If you have standard-essential patents, you're obligated to license them out at fair, reasonable, and nondiscriminatory terms, but they're not doing that. And that's at the heart of a lot of these legal challenges. They also charge royalties that are based on a percentage of the smartphone's total price. They're not the only one that does that, but that's another controversial aspect of this business. 

Lewis: You threw out a couple of different terms there that I think we'll probably loop back to at different points in the show. I just want to explain those acronyms quick that we'll be using later. Standard-essential patents, like you said, this is IP that's related to a standard that has been set. This is the stuff that Qualcomm holds and winds up licensing out to other companies. The fair and reasonable and also nondiscriminatory is also known as FRAND. You might hear us refer to it that way. Basically, if you have a technology that is adopted as the "standard for an industry," you need to make it available to people that participate in that industry because the standard has to apply at a somewhat reasonable price for all the players that are participating.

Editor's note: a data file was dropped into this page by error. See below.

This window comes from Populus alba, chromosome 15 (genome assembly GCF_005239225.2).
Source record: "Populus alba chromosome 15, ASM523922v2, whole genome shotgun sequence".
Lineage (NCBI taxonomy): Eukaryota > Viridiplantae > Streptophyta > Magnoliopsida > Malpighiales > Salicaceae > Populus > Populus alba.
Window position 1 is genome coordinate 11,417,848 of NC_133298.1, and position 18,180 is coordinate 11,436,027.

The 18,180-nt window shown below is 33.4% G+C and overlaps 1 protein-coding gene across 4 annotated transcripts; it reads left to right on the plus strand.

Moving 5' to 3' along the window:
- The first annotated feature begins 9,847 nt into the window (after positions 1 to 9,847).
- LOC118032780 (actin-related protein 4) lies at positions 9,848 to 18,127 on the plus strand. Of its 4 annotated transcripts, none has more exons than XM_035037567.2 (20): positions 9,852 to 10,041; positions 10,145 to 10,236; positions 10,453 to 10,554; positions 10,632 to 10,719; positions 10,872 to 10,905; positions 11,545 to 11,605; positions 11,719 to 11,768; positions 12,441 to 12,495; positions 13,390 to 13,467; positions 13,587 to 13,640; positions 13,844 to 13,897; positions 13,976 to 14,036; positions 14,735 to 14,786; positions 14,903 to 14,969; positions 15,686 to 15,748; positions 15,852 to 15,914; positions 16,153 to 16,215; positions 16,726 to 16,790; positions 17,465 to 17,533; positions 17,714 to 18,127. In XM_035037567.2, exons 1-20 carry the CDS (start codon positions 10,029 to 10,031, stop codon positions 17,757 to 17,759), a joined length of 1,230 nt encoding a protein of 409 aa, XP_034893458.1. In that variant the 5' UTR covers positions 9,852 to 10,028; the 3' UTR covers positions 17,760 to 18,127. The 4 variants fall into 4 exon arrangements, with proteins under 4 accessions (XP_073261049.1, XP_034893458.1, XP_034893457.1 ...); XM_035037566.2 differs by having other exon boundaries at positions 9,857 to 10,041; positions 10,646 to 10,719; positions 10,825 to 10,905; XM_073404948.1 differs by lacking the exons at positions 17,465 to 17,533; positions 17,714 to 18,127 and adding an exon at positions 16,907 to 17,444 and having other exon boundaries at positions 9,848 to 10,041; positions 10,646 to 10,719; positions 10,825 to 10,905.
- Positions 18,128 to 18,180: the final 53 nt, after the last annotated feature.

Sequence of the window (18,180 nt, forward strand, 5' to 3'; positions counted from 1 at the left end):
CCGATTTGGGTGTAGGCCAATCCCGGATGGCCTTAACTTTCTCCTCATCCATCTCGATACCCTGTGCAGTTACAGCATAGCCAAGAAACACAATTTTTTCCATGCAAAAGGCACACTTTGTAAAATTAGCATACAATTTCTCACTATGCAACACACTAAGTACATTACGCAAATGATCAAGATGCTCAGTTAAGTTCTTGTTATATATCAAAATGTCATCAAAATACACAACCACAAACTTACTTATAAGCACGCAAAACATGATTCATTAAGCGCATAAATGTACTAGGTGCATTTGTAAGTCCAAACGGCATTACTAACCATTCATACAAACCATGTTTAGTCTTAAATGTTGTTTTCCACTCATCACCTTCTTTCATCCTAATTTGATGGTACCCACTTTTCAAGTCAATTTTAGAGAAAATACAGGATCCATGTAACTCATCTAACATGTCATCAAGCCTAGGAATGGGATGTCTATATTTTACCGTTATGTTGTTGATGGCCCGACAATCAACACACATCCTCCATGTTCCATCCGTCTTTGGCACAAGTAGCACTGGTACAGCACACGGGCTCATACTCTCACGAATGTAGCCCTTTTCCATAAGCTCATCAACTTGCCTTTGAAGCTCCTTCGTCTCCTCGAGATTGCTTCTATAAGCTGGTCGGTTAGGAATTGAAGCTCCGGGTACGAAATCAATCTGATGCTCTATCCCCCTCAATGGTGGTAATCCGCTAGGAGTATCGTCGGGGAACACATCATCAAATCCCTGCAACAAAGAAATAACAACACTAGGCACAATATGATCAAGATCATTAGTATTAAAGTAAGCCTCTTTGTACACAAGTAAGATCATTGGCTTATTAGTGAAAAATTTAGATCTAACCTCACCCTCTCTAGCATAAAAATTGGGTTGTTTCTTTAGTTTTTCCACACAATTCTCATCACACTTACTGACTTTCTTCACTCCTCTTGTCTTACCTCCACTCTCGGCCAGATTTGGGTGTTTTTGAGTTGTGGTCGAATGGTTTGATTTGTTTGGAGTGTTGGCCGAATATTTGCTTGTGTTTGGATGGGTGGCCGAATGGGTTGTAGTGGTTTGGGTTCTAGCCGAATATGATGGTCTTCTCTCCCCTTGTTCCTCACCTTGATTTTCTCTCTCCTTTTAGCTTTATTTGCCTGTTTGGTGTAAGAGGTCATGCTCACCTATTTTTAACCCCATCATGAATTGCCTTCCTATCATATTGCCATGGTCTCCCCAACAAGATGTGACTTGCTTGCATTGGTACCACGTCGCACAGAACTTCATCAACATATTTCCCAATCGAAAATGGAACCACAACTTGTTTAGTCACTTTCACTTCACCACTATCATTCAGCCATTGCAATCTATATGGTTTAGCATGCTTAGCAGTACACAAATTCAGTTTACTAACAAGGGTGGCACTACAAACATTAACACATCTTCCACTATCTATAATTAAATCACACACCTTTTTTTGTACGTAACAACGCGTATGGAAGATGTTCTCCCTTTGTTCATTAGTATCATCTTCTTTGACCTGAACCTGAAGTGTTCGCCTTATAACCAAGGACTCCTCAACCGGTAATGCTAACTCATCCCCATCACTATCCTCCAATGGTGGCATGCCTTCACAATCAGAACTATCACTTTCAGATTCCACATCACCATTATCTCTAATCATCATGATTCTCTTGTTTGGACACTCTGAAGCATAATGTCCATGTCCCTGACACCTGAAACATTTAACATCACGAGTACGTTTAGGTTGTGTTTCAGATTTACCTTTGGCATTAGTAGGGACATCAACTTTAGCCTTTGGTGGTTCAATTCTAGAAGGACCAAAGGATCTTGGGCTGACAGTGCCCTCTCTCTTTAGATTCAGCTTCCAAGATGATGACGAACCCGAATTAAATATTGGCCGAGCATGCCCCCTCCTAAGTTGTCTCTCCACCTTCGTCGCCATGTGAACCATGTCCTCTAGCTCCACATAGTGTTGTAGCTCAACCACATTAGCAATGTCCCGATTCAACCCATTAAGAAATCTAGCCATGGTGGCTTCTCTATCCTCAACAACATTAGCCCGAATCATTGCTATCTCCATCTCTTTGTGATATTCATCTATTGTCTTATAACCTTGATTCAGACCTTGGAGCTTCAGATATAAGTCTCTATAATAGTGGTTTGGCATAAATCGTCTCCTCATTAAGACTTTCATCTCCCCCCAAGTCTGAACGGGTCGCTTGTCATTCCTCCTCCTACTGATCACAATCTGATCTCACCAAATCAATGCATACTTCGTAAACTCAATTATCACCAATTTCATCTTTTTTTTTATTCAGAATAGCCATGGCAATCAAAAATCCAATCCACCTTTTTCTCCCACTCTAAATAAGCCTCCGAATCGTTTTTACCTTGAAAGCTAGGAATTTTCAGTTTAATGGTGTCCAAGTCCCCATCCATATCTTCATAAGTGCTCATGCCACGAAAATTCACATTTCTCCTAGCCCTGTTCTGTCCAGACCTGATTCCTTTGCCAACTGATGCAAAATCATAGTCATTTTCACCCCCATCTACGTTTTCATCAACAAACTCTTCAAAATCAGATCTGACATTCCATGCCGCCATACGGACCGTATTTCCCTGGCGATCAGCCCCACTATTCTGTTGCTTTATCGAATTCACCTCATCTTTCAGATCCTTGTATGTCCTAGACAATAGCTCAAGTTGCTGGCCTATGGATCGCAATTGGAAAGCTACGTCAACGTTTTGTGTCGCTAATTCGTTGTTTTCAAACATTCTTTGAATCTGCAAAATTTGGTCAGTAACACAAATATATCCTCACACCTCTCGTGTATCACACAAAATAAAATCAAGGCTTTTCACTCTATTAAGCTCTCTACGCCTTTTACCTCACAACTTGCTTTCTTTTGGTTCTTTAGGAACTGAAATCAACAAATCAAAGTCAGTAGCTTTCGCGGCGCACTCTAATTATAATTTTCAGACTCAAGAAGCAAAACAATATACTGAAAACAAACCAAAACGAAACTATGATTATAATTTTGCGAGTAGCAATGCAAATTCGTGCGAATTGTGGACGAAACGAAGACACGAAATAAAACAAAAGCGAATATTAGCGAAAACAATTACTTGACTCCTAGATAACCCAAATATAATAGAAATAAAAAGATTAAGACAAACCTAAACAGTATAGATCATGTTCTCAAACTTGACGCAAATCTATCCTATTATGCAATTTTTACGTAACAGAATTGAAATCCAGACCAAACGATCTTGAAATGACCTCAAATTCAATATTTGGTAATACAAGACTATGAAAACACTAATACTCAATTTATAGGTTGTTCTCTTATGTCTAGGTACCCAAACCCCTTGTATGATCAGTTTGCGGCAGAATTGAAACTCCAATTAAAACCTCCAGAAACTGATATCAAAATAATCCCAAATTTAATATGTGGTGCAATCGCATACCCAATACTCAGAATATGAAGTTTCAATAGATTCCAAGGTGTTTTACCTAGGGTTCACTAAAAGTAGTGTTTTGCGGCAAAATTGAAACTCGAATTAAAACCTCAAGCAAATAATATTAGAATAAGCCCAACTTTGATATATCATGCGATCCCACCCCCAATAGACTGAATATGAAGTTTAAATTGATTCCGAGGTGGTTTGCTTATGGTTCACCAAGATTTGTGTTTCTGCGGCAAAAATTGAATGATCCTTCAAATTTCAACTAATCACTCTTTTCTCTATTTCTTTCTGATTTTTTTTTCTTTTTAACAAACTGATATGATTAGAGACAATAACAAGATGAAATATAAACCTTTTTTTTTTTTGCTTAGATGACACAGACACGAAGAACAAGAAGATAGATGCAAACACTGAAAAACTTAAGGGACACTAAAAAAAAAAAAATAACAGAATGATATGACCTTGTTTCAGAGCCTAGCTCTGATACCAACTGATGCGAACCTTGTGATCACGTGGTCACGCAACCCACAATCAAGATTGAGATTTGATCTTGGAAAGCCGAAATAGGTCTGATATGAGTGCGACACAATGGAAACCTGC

Niu: Right. The idea is, you don't want one company to be able to have a lock hold on the entire industry. If they need your intellectual property and you refuse to license it, you could bring the entire industry to a halt. 

Lewis: Without this type of dynamic, there wouldn't be much of an incentive for a standard to be set at all, because by doing that, you'd be creating these de facto monopolies. 

Niu: Right. There's also a lot of debate over how essential these patents are to these standards. It's kind of a self-proclaiming thing. Qualcomm says these are necessary, but there's not an actual body that agrees and validates that these are, indeed, necessary. That's a whole other debate. We don't have time for that. [laughs]